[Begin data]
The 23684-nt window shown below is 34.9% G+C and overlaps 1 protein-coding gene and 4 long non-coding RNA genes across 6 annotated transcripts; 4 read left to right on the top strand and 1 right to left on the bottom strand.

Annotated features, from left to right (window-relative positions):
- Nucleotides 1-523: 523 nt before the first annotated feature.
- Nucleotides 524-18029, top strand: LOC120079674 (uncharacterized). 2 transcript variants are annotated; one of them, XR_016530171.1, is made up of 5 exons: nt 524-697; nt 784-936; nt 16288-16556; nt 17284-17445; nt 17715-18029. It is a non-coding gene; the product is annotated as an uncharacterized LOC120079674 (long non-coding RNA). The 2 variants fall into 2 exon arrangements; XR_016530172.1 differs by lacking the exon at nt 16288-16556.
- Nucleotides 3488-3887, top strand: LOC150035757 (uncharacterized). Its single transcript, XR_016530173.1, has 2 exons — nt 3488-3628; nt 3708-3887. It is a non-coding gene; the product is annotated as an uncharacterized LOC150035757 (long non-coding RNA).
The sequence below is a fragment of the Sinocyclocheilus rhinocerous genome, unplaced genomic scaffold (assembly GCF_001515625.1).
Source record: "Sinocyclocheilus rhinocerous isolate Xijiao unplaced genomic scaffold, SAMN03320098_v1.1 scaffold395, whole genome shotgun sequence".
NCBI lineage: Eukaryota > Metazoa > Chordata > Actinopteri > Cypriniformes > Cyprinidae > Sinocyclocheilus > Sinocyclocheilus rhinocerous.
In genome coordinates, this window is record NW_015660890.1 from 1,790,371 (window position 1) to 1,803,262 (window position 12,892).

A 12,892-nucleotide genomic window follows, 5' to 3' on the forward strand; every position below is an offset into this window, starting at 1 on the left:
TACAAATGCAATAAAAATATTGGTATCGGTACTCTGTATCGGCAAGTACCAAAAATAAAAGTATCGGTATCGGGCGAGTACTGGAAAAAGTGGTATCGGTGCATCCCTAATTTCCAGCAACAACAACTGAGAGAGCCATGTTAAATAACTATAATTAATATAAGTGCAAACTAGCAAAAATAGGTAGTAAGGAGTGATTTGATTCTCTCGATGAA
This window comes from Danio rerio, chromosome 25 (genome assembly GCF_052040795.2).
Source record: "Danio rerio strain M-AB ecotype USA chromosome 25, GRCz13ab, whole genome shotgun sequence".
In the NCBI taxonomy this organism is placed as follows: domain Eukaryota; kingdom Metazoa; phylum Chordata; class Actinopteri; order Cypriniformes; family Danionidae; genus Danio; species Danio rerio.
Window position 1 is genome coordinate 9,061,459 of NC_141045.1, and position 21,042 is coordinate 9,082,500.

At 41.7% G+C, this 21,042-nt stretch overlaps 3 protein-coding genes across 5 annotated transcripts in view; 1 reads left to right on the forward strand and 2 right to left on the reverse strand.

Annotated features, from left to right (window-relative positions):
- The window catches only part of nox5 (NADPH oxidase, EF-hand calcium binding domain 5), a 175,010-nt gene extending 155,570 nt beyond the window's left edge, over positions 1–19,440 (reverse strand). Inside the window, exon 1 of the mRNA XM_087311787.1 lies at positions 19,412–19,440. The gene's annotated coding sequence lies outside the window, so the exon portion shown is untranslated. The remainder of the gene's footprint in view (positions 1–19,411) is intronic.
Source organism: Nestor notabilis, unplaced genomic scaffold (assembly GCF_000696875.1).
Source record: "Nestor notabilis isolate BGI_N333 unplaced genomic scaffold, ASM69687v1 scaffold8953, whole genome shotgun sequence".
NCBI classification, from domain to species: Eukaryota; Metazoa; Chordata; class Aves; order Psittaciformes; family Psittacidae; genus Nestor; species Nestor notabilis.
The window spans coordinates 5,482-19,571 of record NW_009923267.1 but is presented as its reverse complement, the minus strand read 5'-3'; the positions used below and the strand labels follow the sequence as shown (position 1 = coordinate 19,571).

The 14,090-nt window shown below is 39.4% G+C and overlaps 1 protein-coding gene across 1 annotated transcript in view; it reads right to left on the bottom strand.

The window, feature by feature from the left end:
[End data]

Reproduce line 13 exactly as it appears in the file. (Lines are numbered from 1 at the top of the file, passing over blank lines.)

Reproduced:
Source record: "Danio rerio strain M-AB ecotype USA chromosome 25, GRCz13ab, whole genome shotgun sequence".